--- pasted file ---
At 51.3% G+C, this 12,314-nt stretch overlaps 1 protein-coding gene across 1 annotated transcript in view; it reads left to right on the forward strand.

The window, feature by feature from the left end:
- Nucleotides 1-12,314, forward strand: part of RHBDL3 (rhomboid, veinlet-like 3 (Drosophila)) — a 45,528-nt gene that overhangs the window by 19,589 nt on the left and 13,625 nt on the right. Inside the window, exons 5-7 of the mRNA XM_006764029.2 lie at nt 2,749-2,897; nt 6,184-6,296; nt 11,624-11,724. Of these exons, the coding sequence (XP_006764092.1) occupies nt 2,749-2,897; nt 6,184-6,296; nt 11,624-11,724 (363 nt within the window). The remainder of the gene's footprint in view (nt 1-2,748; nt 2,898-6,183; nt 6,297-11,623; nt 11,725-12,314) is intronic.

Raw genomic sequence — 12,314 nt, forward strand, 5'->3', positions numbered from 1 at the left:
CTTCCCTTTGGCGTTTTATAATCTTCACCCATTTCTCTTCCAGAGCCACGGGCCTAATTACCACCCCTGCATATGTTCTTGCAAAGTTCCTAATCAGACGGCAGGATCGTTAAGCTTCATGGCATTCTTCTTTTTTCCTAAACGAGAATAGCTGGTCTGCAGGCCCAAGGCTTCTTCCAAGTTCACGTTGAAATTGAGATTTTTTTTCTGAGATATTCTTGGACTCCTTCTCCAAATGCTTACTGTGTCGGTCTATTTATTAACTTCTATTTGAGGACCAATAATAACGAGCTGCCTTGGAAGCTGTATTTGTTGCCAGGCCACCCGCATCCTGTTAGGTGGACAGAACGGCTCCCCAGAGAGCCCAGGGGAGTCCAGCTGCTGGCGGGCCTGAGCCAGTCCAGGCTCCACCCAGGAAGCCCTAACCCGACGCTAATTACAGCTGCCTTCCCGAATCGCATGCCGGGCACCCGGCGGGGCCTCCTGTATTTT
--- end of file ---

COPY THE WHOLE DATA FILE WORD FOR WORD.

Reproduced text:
At 51.3% G+C, this 12,314-nt stretch overlaps 1 protein-coding gene across 1 annotated transcript in view; it reads left to right on the forward strand.

The window, feature by feature from the left end:
- Nucleotides 1-12,314, forward strand: part of RHBDL3 (rhomboid, veinlet-like 3 (Drosophila)) — a 45,528-nt gene that overhangs the window by 19,589 nt on the left and 13,625 nt on the right. Inside the window, exons 5-7 of the mRNA XM_006764029.2 lie at nt 2,749-2,897; nt 6,184-6,296; nt 11,624-11,724. Of these exons, the coding sequence (XP_006764092.1) occupies nt 2,749-2,897; nt 6,184-6,296; nt 11,624-11,724 (363 nt within the window). The remainder of the gene's footprint in view (nt 1-2,748; nt 2,898-6,183; nt 6,297-11,623; nt 11,725-12,314) is intronic.

Raw genomic sequence — 12,314 nt, forward strand, 5'->3', positions numbered from 1 at the left:
CTTCCCTTTGGCGTTTTATAATCTTCACCCATTTCTCTTCCAGAGCCACGGGCCTAATTACCACCCCTGCATATGTTCTTGCAAAGTTCCTAATCAGACGGCAGGATCGTTAAGCTTCATGGCATTCTTCTTTTTTCCTAAACGAGAATAGCTGGTCTGCAGGCCCAAGGCTTCTTCCAAGTTCACGTTGAAATTGAGATTTTTTTTCTGAGATATTCTTGGACTCCTTCTCCAAATGCTTACTGTGTCGGTCTATTTATTAACTTCTATTTGAGGACCAATAATAACGAGCTGCCTTGGAAGCTGTATTTGTTGCCAGGCCACCCGCATCCTGTTAGGTGGACAGAACGGCTCCCCAGAGAGCCCAGGGGAGTCCAGCTGCTGGCGGGCCTGAGCCAGTCCAGGCTCCACCCAGGAAGCCCTAACCCGACGCTAATTACAGCTGCCTTCCCGAATCGCATGCCGGGCACCCGGCGGGGCCTCCTGTATTTT